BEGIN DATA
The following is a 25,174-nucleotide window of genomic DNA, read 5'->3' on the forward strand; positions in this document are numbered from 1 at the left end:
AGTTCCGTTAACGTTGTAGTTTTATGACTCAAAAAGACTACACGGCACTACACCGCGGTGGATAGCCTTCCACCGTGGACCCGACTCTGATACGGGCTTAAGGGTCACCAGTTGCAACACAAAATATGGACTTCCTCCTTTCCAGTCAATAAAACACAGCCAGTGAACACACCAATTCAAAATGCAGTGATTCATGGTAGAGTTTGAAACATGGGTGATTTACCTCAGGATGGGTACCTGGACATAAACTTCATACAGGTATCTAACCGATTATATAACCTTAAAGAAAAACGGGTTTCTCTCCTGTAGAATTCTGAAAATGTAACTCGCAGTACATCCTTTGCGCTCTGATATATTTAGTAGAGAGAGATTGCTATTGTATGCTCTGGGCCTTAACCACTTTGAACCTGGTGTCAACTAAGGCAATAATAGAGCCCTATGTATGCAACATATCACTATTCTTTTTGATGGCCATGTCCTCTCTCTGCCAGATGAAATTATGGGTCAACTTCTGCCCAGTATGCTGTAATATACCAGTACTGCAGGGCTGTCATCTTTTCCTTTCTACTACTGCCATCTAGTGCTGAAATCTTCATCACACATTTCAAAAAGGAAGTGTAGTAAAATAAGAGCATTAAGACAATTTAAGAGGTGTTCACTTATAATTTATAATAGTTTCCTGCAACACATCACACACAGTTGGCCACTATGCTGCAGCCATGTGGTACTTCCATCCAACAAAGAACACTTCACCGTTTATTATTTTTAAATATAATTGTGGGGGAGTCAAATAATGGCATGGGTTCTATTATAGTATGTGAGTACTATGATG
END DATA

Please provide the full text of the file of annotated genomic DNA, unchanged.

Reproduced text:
The following is a 25,174-nucleotide window of genomic DNA, read 5'->3' on the forward strand; positions in this document are numbered from 1 at the left end:
AGTTCCGTTAACGTTGTAGTTTTATGACTCAAAAAGACTACACGGCACTACACCGCGGTGGATAGCCTTCCACCGTGGACCCGACTCTGATACGGGCTTAAGGGTCACCAGTTGCAACACAAAATATGGACTTCCTCCTTTCCAGTCAATAAAACACAGCCAGTGAACACACCAATTCAAAATGCAGTGATTCATGGTAGAGTTTGAAACATGGGTGATTTACCTCAGGATGGGTACCTGGACATAAACTTCATACAGGTATCTAACCGATTATATAACCTTAAAGAAAAACGGGTTTCTCTCCTGTAGAATTCTGAAAATGTAACTCGCAGTACATCCTTTGCGCTCTGATATATTTAGTAGAGAGAGATTGCTATTGTATGCTCTGGGCCTTAACCACTTTGAACCTGGTGTCAACTAAGGCAATAATAGAGCCCTATGTATGCAACATATCACTATTCTTTTTGATGGCCATGTCCTCTCTCTGCCAGATGAAATTATGGGTCAACTTCTGCCCAGTATGCTGTAATATACCAGTACTGCAGGGCTGTCATCTTTTCCTTTCTACTACTGCCATCTAGTGCTGAAATCTTCATCACACATTTCAAAAAGGAAGTGTAGTAAAATAAGAGCATTAAGACAATTTAAGAGGTGTTCACTTATAATTTATAATAGTTTCCTGCAACACATCACACACAGTTGGCCACTATGCTGCAGCCATGTGGTACTTCCATCCAACAAAGAACACTTCACCGTTTATTATTTTTAAATATAATTGTGGGGGAGTCAAATAATGGCATGGGTTCTATTATAGTATGTGAGTACTATGATG